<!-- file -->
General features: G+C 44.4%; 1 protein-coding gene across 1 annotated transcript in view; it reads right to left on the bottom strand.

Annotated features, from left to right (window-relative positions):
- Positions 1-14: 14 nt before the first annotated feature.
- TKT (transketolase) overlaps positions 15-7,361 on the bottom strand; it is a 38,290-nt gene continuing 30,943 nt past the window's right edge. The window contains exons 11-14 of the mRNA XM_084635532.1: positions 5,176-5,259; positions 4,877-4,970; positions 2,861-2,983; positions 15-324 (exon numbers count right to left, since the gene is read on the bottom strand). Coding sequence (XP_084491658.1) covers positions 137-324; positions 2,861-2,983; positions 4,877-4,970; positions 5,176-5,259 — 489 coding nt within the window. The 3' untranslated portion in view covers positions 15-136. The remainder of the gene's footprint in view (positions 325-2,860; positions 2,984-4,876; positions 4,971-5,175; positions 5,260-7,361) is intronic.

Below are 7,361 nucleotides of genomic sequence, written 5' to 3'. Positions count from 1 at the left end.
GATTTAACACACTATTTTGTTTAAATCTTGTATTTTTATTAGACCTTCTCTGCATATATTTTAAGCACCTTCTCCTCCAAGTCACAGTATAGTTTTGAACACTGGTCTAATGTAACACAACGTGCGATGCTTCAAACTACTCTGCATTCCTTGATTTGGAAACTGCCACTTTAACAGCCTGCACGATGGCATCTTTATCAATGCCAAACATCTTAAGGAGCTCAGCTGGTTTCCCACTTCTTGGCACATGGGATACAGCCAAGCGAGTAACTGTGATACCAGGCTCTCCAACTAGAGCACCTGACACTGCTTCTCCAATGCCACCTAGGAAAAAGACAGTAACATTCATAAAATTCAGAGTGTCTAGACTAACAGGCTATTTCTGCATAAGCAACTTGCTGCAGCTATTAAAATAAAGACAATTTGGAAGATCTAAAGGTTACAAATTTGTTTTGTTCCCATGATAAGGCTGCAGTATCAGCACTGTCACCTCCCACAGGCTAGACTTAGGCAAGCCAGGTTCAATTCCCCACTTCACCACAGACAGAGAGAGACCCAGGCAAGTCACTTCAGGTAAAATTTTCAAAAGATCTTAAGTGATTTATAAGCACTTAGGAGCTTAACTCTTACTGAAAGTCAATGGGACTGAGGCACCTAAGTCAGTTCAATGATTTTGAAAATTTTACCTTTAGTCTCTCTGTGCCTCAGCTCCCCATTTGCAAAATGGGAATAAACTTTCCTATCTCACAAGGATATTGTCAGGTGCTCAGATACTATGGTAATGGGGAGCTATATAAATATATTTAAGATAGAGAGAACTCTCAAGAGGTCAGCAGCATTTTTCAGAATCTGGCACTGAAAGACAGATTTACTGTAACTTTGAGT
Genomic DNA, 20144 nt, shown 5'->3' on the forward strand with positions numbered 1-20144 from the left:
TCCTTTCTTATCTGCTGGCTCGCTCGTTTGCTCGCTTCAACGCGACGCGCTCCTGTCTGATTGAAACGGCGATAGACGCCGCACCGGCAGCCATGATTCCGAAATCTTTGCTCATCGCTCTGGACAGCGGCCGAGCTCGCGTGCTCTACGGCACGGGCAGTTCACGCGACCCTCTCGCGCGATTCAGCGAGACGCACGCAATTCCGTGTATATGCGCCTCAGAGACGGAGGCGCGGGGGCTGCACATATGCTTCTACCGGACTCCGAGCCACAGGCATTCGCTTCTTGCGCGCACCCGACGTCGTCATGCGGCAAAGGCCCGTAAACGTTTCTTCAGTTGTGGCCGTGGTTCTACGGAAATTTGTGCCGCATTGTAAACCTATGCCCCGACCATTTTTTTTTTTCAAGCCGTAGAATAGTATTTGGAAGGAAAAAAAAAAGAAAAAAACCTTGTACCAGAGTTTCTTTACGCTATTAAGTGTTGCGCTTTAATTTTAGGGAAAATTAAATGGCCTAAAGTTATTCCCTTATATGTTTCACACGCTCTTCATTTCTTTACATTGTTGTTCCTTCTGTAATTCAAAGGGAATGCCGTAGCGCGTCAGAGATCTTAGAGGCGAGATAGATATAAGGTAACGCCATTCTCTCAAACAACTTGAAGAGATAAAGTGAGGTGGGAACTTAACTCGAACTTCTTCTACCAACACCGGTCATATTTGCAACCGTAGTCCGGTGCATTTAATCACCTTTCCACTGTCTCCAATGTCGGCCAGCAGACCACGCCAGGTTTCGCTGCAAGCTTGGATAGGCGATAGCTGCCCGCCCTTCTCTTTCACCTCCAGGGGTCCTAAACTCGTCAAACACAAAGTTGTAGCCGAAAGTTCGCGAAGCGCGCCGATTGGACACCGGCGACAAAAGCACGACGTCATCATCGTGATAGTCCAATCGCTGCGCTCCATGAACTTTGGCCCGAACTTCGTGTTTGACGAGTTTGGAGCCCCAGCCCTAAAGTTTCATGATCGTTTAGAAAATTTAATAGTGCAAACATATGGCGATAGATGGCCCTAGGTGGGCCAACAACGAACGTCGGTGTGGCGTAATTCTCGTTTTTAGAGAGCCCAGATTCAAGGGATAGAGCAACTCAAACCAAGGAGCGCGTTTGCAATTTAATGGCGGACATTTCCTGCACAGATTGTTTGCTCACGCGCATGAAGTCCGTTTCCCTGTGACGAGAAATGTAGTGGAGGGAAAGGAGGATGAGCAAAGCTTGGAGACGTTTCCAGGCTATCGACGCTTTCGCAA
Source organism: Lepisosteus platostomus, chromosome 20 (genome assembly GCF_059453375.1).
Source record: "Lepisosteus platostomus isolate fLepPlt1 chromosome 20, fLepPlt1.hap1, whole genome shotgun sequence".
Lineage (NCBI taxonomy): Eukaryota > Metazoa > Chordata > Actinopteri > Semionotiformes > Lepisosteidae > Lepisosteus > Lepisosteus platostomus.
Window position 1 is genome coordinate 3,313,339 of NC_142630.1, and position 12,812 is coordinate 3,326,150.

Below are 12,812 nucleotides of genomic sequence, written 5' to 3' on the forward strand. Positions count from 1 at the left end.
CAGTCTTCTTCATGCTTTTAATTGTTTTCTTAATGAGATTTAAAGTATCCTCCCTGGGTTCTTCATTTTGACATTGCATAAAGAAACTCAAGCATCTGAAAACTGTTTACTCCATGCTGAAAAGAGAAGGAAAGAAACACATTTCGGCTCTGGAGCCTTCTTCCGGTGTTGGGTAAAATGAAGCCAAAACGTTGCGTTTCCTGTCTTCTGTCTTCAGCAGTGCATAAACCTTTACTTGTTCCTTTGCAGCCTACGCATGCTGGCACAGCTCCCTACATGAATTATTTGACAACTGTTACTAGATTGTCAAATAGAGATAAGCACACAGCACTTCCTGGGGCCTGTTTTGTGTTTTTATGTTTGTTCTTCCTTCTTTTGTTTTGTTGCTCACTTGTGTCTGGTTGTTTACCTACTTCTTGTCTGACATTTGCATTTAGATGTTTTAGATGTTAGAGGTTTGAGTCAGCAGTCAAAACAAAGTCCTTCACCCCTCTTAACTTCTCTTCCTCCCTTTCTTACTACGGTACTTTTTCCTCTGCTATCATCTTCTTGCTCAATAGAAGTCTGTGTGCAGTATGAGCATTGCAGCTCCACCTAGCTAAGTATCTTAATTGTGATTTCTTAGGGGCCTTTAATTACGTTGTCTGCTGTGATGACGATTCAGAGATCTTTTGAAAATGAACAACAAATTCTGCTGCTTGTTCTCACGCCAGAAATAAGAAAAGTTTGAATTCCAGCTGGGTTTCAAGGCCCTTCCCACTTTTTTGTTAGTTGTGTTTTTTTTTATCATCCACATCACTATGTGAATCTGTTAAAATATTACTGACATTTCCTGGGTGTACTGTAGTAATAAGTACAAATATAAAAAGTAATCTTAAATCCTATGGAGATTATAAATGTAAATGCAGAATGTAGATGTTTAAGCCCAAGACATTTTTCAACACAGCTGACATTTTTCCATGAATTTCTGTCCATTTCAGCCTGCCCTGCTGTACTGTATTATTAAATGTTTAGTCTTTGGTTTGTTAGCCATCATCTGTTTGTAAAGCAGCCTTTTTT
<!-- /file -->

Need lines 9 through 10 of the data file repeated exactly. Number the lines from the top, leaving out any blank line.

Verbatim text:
Source organism: Lepisosteus platostomus, chromosome 20 (genome assembly GCF_059453375.1).
Source record: "Lepisosteus platostomus isolate fLepPlt1 chromosome 20, fLepPlt1.hap1, whole genome shotgun sequence".